|| The interior of the Meeting House today.
Compare it to the picture below - most of it has remained unchanged!
|| This picture was taken of the interior of the Meeting House in 1909.
There is a stove that is in the very back of the building that is no
longer there. The benches are also arranged in a different fashion.
|| The single large room downstairs dates from the 1745 addition. The frame
of heavy oak posts, beams, and curved braces is still visible - hand
hewn, mortised, pegged, and chamfered (i.e. beveled). Rough plaster
covers the walls and ceiling.
The large room is used for weekly worship. Since Quakers have no clergy,
there is no pulpit. A facing bench is on the low dais. The same benches
have been in use from at least 1909.
The 1745 addition was built during the height of Quaker influence.
Originally, the large room was open to upstairs galleries on three
sides. More than 100 people could be seated in the downstairs room and
in the galleries.
Scores of weddings and memorial services have been held in the large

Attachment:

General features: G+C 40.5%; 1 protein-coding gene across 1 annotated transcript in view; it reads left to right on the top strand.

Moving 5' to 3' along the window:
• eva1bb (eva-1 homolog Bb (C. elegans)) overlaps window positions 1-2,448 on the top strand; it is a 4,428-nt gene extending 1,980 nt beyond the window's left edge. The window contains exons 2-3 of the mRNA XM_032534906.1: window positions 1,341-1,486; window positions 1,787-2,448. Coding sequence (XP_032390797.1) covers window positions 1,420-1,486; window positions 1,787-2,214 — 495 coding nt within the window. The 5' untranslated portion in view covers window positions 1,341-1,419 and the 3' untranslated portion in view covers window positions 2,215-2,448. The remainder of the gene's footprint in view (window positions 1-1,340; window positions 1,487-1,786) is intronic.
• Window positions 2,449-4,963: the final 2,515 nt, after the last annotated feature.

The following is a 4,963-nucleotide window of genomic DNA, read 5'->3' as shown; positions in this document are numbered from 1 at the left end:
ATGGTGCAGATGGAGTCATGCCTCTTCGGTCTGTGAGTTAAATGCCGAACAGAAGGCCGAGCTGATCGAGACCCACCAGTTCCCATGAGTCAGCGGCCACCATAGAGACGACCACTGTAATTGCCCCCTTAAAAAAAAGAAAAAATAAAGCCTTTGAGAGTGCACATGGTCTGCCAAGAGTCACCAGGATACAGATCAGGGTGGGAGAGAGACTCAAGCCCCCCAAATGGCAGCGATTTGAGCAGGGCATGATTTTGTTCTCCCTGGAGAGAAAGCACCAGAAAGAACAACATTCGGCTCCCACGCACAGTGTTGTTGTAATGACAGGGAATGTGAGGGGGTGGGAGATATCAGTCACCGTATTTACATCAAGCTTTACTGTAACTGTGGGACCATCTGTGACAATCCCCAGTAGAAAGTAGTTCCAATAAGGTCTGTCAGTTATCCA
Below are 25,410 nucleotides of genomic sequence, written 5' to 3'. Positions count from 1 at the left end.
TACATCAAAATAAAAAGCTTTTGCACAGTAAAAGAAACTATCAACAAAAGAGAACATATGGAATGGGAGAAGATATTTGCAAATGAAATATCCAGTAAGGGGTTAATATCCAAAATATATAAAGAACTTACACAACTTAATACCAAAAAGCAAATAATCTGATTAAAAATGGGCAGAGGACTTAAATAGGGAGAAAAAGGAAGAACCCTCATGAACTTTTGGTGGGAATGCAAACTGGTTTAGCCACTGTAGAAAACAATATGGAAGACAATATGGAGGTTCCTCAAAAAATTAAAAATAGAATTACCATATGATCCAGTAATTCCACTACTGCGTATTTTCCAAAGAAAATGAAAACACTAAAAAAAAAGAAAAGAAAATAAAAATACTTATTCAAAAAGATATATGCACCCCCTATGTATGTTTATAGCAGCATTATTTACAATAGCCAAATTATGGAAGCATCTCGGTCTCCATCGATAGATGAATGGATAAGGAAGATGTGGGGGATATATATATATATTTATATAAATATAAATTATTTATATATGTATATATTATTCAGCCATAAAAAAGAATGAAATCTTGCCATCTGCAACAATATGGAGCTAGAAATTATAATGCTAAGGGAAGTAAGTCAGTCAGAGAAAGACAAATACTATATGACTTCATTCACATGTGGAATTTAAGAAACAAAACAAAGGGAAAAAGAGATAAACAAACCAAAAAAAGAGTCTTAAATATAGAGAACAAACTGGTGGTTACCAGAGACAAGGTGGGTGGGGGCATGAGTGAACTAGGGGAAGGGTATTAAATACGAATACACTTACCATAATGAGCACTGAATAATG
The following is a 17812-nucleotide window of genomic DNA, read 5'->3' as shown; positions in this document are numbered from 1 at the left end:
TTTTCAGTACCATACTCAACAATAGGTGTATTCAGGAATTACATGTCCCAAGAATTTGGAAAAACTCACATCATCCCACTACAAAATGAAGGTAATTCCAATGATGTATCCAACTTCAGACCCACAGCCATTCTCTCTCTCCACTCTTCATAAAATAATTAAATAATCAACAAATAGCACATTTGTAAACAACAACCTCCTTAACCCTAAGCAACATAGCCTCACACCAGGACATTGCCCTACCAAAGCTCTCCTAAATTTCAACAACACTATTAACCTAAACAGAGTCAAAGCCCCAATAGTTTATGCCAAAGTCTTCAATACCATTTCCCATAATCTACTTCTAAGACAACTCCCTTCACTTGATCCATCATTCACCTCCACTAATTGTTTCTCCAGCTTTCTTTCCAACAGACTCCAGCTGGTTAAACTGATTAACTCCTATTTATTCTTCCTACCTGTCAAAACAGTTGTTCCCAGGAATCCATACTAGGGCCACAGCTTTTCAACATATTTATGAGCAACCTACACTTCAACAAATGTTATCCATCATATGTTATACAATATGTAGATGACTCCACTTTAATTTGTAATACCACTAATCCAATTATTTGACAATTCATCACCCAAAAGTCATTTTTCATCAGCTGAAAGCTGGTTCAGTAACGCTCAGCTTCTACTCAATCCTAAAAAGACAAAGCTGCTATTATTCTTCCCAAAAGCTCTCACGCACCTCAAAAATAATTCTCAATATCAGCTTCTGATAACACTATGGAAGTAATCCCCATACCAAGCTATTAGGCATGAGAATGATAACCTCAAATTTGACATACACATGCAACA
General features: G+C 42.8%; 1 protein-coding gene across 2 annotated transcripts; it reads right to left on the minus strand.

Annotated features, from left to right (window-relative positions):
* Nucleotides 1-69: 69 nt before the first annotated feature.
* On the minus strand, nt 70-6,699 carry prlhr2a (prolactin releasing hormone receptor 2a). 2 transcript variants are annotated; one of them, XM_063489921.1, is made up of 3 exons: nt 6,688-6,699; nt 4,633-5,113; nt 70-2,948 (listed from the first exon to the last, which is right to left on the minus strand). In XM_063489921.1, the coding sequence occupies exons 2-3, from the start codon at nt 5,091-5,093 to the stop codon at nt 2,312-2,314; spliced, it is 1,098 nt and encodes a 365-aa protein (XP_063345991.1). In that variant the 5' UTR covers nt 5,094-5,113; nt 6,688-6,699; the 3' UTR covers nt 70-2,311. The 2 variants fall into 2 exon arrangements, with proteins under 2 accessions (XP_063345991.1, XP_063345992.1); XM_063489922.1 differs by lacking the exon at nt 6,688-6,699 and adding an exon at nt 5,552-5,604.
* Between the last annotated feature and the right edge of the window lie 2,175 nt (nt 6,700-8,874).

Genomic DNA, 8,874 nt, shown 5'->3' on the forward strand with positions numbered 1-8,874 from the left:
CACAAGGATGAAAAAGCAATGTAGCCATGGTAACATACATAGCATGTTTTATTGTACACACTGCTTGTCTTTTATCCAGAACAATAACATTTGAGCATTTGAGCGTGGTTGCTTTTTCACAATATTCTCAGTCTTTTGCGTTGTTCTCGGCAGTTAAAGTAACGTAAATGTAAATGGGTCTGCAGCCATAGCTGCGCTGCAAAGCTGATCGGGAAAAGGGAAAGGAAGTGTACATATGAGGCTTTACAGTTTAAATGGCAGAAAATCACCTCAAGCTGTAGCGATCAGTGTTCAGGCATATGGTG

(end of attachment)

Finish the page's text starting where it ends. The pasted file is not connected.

downstairs room. Governor Stephen Hopkins (Rhode Island's signer of the
Declaration of Independence) married his second wife, Anne Smith of
Smithfield in that room in 1755. Moses Brown worshipped in that room.
Interior windows, now curtained, separate the large room from the
smaller 1703 section of the building. At one point, large shutters
mounted from above with iron strap hinges closed those windows. The
ceiling hook in the old section is believed to be part of that window
The one-story 1703 section, at the back of the Meeting House, is now
used as a kitchen. The wide plank floors are visible.
The upstairs of the Meeting House has a number of small rooms created by
closing in the galleries. One of the rooms was used for Sunday school
and houses a small library.
At the top of the stairs is a small stove, used until the 1900's to heat
the Meeting House. Henry Ford reported offered $1,000 for the antique
stove - but the Friends refused to sell!